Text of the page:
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Endoparasites - Fasciola

Fasciola hepatica: Common liver fluke.

General Description: Fasciola hepatica adults are greyish-brown, leaf-shaped flukes as large as 30 by 13mm. The anterior end has a cone-shaped projection, behind which the fluke´s broad "shoulders" begin.

Life Cycle: Adult flukes in the liver lay eggs in the bile, which carries them into the intestine. They leave in the host´s faeces. After hatching, the miracidium must penetrate a snail for the life cycle to continue. Multiplication occurs within the snail. After leaving the snail the cercariae encyst on grass, becoming metacercariae, as such they are eaten by cattle. The young parasites penetrate the gut and pass to the liver. The snail can live only in temporary pools of fresh water. The prepatent period is 14 weeks.

Location: Bile ducts of the liver, gallbladder.

Geographical Distribution: Fasciola hepatica occurs worldwide in wet areas where Lymnaea snails may exist.

Significance: Animals experience anaemia and decreased growth. Liver damage results in organ condemnation at slaughter. Fasciola hepatica is a moderately serious parasite of cattle in the Northern Hemisphere. In Australia it is found in cattle but is not as serious as it is in sheep.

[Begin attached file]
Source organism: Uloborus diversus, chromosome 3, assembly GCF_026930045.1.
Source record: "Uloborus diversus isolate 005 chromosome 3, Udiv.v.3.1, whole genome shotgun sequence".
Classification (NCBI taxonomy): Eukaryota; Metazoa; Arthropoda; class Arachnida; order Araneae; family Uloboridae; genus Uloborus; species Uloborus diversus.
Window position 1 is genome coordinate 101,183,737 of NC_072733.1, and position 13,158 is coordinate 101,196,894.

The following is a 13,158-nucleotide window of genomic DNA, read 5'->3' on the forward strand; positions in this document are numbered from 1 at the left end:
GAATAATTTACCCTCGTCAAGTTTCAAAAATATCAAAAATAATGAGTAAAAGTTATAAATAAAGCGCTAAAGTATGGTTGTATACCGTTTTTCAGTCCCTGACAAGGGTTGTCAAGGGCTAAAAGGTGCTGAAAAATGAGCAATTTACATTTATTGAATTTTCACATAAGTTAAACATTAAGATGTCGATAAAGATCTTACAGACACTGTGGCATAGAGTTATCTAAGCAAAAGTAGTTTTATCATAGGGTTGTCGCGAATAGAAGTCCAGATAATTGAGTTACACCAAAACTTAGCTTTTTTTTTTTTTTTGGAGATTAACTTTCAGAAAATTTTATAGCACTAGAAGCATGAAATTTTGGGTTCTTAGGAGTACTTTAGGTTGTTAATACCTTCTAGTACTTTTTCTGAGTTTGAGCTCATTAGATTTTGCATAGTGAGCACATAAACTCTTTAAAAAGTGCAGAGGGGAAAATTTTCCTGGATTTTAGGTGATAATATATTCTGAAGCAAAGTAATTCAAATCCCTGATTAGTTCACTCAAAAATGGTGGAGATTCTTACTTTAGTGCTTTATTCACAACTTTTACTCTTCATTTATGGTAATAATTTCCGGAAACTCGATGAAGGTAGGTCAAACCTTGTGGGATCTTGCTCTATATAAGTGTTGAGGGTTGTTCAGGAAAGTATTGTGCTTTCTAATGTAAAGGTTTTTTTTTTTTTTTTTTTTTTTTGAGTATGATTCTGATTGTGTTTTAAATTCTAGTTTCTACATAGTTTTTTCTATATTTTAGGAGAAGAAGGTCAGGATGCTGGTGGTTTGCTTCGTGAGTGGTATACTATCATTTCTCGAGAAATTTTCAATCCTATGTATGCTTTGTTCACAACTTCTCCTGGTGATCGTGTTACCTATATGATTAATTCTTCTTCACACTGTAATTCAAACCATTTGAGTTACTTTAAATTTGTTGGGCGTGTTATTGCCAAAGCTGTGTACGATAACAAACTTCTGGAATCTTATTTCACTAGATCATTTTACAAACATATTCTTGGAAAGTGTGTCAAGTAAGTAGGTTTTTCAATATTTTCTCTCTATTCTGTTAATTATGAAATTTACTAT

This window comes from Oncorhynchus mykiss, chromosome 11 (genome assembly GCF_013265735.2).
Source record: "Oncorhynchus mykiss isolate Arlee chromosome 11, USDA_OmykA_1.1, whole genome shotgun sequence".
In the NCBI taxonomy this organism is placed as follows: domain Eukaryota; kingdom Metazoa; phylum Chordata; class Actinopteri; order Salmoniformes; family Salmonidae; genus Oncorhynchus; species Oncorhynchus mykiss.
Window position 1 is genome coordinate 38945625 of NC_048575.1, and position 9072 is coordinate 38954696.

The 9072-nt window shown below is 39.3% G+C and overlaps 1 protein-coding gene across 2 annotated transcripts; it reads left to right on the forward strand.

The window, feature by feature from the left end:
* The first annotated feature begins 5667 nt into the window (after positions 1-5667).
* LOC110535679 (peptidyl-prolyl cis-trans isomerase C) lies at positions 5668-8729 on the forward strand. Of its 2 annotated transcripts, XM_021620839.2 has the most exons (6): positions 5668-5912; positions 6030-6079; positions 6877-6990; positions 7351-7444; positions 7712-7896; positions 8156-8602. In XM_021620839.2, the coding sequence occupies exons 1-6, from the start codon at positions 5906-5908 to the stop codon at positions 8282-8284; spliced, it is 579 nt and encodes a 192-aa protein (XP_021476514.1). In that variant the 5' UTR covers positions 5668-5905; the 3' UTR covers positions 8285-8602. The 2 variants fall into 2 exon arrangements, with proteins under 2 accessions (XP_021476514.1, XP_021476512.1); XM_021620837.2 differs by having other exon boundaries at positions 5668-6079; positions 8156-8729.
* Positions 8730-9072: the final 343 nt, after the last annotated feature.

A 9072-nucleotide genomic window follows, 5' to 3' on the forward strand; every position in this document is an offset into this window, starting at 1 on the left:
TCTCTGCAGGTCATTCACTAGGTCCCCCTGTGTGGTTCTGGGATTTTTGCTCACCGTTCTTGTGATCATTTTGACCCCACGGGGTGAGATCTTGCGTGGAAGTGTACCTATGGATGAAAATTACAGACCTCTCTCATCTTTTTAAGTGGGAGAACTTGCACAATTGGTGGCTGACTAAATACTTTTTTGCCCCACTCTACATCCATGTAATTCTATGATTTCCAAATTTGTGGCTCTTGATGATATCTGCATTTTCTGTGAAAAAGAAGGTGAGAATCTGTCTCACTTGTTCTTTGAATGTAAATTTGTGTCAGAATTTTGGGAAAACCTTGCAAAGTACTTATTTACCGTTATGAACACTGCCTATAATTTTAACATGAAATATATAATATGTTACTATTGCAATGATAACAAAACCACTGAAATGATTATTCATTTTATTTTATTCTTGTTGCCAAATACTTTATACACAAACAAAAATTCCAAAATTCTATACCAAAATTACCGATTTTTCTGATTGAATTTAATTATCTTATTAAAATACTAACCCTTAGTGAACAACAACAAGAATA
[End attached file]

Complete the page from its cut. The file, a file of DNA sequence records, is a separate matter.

Effect on Host: Migration of flukes in the liver damages the tissue, resulting in formation of scar tissue, disrupting normal liver function and thus decreasing production of albumin. Tissue destruction and bile duct irritation by the fluke´s spines necessitate considerable cell replacement. The host´s inability to achieve complete cell replacement allows leakage of blood proteins into the bile and intestine. Flukes also ingest red blood cells directly, causing iron-deficiency anaemia if the animal´s iron stores are exhausted by replacing lost cells. The combination of these conditions over a prolonged period causes decreased growth, weight loss, anaemia, and oedema.

Diagnostic Information: Fasciola eggs are similar to those of strongyles, but are larger (140 by 63 to 90 microns) and operculated. Presence of these eggs in faeces indicates a fluke infection. Finding adults or immature forms in the liver at slaughter is diagnostic.

Control: Snails must be eliminated from pasture by draining water and applying copper sulfate to the pasture. Infected animals are drenched with flukicide which will reduce pasture contamination. In Europe a fluke forecasting system proposes preventive control measures when persistent wet weather provides conditions conducive to snail proliferation and consequent Fasciola epidemics.

Adult flukes   Fasciola – egg   Eggs containing miracidia
Cercariae   Metacercaria   Slice through liver showing thickened bile ducts

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